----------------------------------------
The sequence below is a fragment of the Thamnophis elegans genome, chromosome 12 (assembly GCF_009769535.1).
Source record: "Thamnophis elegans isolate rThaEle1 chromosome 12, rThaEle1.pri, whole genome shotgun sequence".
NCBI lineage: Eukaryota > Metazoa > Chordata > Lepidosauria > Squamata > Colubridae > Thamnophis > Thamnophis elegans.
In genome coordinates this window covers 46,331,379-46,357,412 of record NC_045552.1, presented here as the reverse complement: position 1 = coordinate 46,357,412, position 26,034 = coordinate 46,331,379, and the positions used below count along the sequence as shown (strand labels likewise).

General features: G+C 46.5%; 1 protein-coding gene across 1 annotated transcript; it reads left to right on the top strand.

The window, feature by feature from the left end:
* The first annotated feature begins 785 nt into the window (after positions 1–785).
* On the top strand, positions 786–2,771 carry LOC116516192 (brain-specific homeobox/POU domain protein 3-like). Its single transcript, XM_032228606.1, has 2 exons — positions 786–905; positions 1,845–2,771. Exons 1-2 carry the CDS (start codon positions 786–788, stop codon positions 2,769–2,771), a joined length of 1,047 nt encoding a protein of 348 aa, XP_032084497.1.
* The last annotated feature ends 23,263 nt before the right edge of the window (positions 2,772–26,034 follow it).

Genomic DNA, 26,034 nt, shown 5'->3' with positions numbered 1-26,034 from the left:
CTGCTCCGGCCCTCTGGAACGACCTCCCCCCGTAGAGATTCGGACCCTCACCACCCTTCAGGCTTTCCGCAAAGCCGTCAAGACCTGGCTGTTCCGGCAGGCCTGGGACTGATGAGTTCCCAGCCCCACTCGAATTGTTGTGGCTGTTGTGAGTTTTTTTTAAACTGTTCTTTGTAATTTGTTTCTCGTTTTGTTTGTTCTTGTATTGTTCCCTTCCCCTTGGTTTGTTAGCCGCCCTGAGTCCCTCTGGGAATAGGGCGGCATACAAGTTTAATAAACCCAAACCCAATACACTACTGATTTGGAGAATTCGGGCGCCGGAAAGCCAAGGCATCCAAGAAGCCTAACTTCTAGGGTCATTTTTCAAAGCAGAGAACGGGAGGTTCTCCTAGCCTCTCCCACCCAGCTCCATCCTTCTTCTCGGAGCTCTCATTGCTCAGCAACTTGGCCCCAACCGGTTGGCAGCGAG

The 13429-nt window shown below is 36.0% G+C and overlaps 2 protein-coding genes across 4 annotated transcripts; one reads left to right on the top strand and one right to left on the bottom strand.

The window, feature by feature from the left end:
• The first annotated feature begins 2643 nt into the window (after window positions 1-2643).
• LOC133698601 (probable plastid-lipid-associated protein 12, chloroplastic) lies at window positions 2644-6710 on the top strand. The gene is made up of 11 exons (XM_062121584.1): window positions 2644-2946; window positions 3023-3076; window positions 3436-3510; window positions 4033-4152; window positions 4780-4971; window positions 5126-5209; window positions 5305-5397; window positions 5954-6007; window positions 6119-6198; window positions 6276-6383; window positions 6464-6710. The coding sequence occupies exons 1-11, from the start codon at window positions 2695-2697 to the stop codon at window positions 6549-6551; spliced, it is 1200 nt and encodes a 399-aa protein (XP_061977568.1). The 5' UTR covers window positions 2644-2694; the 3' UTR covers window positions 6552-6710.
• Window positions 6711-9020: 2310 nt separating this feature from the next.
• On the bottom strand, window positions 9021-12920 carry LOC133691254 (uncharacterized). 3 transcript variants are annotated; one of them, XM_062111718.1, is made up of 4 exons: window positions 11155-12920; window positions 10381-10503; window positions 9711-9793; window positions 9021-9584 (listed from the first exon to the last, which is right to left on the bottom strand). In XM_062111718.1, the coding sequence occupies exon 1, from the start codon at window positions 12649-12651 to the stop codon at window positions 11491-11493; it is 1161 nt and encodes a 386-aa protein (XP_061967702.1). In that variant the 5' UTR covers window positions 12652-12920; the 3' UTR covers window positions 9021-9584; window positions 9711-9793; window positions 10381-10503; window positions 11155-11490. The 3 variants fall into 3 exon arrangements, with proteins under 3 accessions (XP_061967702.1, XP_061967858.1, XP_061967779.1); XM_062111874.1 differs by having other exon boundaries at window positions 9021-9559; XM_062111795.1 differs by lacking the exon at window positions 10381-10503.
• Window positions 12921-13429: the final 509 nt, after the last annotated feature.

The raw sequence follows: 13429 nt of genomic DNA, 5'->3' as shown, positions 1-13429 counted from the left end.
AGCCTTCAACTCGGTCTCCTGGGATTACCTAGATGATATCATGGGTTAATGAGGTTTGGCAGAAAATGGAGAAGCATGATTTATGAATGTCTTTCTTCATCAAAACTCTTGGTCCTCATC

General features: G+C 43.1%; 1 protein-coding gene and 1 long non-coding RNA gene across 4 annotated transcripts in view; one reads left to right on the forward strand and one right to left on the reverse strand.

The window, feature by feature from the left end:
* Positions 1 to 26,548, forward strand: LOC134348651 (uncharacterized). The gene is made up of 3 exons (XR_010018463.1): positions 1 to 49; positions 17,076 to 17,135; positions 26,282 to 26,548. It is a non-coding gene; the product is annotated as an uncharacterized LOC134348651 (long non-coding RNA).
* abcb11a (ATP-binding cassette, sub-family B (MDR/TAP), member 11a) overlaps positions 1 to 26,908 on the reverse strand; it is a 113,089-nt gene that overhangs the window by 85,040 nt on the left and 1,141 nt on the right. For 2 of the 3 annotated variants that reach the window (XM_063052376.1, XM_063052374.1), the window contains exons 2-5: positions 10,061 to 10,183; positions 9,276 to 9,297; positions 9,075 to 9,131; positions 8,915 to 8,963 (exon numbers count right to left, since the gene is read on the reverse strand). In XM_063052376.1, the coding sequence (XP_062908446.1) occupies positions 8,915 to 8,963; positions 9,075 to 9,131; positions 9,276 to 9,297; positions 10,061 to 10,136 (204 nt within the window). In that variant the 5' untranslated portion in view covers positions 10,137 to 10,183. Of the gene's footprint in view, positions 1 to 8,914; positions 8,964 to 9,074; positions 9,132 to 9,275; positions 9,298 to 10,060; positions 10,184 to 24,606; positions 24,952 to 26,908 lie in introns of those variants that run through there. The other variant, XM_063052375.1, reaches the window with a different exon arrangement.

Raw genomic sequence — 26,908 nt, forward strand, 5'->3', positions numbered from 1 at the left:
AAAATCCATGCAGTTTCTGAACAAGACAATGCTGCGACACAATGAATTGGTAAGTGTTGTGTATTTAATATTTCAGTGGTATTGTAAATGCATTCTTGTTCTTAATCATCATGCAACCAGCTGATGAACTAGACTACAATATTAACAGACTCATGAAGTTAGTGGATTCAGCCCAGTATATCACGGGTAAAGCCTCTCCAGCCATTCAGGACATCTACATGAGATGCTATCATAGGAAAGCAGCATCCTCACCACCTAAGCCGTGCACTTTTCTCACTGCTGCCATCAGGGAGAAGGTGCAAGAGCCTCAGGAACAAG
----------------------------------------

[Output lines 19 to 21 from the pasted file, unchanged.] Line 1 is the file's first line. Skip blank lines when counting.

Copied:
The raw sequence follows: 13429 nt of genomic DNA, 5'->3' as shown, positions 1-13429 counted from the left end.
AGCCTTCAACTCGGTCTCCTGGGATTACCTAGATGATATCATGGGTTAATGAGGTTTGGCAGAAAATGGAGAAGCATGATTTATGAATGTCTTTCTTCATCAAAACTCTTGGTCCTCATC

General features: G+C 43.1%; 1 protein-coding gene and 1 long non-coding RNA gene across 4 annotated transcripts in view; one reads left to right on the forward strand and one right to left on the reverse strand.